Sponsors of the HPSC project are the U.S. National Aeronautics and Space Administration (NASA) and the U.S. Air Force Research Laboratory at Kirtland Air Force Base, N.M. Industry experts from the Boeing Solid-State Electronics Development segment in Seattle are carrying out the program, based on a $25.9 million contract awarded last March by the NASA Goddard Space Flight Center in Greenbelt, Md.

Curtiss-Wright is delivering the company's MnACQ-2000 Miniature Network Data Acquisition System, shown above, for the NASA Orion spacecraft and the Space Launch System (SLS). These data-acquisition systems are hardened against the effects of space radiation.

The HPSC program is intended to develop rad-hard microprocessor technology that will replace or augment previous generations of rad-hard microprocessors, such as the RAD750 from the BAE Systems Electronic Systems segment in Manassas, Va., and the RH-1750A, RH-32, and Advanced Spaceborne Computer Module (ASCM) from the Honeywell Aerospace segment in Clearwater, Fla.

Managing the HPSC project are experts at the NASA Jet Propulsion Laboratory (JPL) in Pasadena, Calif., led by Richard Doyle and Raphael Some. The NASA Goddard Space Flight Center is managing the HPSC contract.

The program is developing technologies for a next-generation, general-purpose, multi-core space processor to meet on-board computing needs of future manned spacecraft and space robots. The four-year project is expected to deliver a next-generation, rad-hard space processor based on the ARM processor architecture to provide optimal power-to-performance for upgradeability, software availability, ease of use, and relatively low costs.

Although previous generations of rad-hard space processors like the RAD750 have performed well for years, "there are needs now that are well in excess of what that processor can do," explains Wesley Powell, assistant chief for technology in the NASA Goddard electrical engineering division.

Today's radiation-hardened space processors typically are single-processor systems based on existing commercial or military computers. They operate at maximum required throughput, fault tolerance, and power levels. Air Force and NASA space experts, however, say they anticipate future missions that will require an increase in throughput and wider variations in throughput, fault tolerance, and power levels.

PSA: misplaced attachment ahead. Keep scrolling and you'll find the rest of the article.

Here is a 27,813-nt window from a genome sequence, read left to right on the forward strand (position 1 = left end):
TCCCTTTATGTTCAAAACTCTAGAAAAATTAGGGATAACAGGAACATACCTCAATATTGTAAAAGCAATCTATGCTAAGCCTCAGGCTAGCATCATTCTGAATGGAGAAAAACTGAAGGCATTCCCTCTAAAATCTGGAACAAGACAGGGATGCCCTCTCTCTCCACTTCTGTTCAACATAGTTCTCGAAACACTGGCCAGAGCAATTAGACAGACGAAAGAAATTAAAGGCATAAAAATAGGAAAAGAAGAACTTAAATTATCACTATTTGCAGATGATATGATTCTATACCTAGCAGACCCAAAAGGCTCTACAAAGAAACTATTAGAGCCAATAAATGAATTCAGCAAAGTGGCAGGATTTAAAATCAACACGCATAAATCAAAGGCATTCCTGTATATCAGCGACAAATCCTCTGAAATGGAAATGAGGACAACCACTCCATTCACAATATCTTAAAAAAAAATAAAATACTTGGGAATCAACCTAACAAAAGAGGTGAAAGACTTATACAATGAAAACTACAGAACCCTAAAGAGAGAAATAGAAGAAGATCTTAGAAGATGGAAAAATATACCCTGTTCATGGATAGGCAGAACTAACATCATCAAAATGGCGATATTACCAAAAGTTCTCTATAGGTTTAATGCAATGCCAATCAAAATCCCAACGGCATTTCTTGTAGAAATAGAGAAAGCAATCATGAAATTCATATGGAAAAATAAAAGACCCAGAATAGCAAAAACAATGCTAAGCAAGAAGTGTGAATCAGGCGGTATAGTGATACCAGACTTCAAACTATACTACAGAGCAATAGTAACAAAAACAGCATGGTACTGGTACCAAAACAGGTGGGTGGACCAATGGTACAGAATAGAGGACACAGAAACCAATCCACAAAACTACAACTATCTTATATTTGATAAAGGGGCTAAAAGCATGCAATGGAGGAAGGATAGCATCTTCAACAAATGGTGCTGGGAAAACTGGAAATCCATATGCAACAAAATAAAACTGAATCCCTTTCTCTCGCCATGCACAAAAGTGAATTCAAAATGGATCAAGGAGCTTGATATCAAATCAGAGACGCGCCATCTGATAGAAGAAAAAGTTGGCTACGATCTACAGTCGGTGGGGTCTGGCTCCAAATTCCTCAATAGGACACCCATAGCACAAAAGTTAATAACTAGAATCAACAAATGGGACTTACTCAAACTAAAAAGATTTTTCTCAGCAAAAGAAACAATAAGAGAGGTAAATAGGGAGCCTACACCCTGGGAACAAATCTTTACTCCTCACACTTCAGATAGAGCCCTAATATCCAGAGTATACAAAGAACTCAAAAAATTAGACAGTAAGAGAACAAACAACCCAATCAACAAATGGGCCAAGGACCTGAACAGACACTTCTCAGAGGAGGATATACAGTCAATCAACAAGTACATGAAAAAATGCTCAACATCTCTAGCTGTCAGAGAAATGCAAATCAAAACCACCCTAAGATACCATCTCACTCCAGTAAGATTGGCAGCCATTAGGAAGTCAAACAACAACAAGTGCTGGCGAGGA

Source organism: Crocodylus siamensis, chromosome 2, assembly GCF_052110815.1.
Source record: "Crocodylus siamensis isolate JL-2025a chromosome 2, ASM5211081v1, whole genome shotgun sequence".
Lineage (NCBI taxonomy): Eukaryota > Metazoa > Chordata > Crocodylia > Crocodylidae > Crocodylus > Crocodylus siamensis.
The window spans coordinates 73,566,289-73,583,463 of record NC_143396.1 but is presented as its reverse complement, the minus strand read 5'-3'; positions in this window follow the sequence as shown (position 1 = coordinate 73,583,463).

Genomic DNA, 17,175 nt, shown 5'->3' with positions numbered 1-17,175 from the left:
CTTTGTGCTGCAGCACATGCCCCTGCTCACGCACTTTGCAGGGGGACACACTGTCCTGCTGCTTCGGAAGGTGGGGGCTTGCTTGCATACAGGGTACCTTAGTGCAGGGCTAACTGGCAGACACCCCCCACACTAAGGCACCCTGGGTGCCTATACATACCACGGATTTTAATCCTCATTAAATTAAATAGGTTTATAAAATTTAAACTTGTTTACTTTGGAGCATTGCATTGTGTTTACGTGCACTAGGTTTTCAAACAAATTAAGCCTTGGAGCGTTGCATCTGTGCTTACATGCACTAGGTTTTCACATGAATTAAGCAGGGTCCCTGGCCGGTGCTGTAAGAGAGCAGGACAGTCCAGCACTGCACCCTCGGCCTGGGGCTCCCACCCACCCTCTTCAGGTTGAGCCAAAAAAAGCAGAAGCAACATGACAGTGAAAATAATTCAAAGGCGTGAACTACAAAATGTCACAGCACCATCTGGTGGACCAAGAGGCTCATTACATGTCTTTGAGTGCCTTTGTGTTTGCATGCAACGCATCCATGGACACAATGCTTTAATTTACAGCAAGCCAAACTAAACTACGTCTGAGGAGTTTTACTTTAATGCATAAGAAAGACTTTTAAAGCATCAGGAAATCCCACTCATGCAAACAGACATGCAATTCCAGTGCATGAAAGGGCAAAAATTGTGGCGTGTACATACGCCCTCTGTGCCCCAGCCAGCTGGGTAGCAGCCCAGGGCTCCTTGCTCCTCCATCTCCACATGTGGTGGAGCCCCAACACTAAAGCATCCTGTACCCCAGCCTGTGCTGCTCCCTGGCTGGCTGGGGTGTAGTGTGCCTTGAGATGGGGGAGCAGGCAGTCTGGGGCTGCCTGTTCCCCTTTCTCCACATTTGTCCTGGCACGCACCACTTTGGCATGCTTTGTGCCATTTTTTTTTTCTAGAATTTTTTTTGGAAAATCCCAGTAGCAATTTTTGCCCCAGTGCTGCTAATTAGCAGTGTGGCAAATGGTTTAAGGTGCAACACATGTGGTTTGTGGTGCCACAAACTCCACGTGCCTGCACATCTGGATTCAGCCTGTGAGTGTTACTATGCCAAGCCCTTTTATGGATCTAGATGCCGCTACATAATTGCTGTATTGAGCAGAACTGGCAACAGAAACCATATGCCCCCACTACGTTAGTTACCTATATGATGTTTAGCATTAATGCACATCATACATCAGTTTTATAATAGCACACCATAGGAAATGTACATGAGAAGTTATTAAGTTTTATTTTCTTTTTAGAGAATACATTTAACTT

Commercially developed technology

"We're basing this device on commercially developed, well-supported IP, and making sure there is a wide user base and software support - something that is well-supported by industry," Powell says. Air Force and NASA experts have defined the ARM-based hardware and companion Linaro system software as the HPSC processor baseline architecture.

Boeing embedded computing experts will develop a new space processor design that will provide orders of magnitude improvement in performance and performance-to-power ratio as well as the ability dynamically to set the power-throughput-fault tolerance operating point.

The HPSC project also will use Radiation Hard by Design (RHBD) standard cell libraries, as well as the ARM A53 processor with its internal NEON single instruction, multiple data (SIMD) design. "You really need the ability to do radiation hardening by design, applied to standard cells, etc., that allow you to use a modern semiconductor process," Powell says.

NASA experts are looking at three broad application areas for the next-generation HPSC microprocessor: vision systems, model-based reasoning for on-board autonomy, and high-rate instrument processing, Powell says. Vision systems would involve space applications like obstacle avoidance. "We need to process imagery to determine where you should and should not land, and in real time," Powell says.

Model-based reasoning for on-board autonomy could enable spacecraft designers and space mission managers to migrate much of the mission-planning and resource-management tasking to the spacecraft, rather than rely on ground controllers for those jobs. NASA experts also are thinking ahead to future deep-space missions in which ground controllers may not always be in touch with the spacecraft, so must rely on the spacecraft to make some of its own decisions.

High-rate instrument processing involves demanding digital signal processing for sensors and instruments like synthetic aperture radar and hyperspectral electro-optical sensors. "We want to migrate some on-board data processing on-board the spacecraft so we can downlink data of interest, rather than just the raw data," Powell says.

In addition, NASA experts are looking to Boeing to develop enabling technologies for a space processor that not only is radiation hardened, but also can manage its own electricity demands to preserve power resources - especially on deep-space missions far from Earth.

Aitech offers the E905 three-slot, cold-plate-cooled, space-rated embedded computing enclosure for mission-critical space applications, built on a 3U CompactPCI platform using machined aluminum.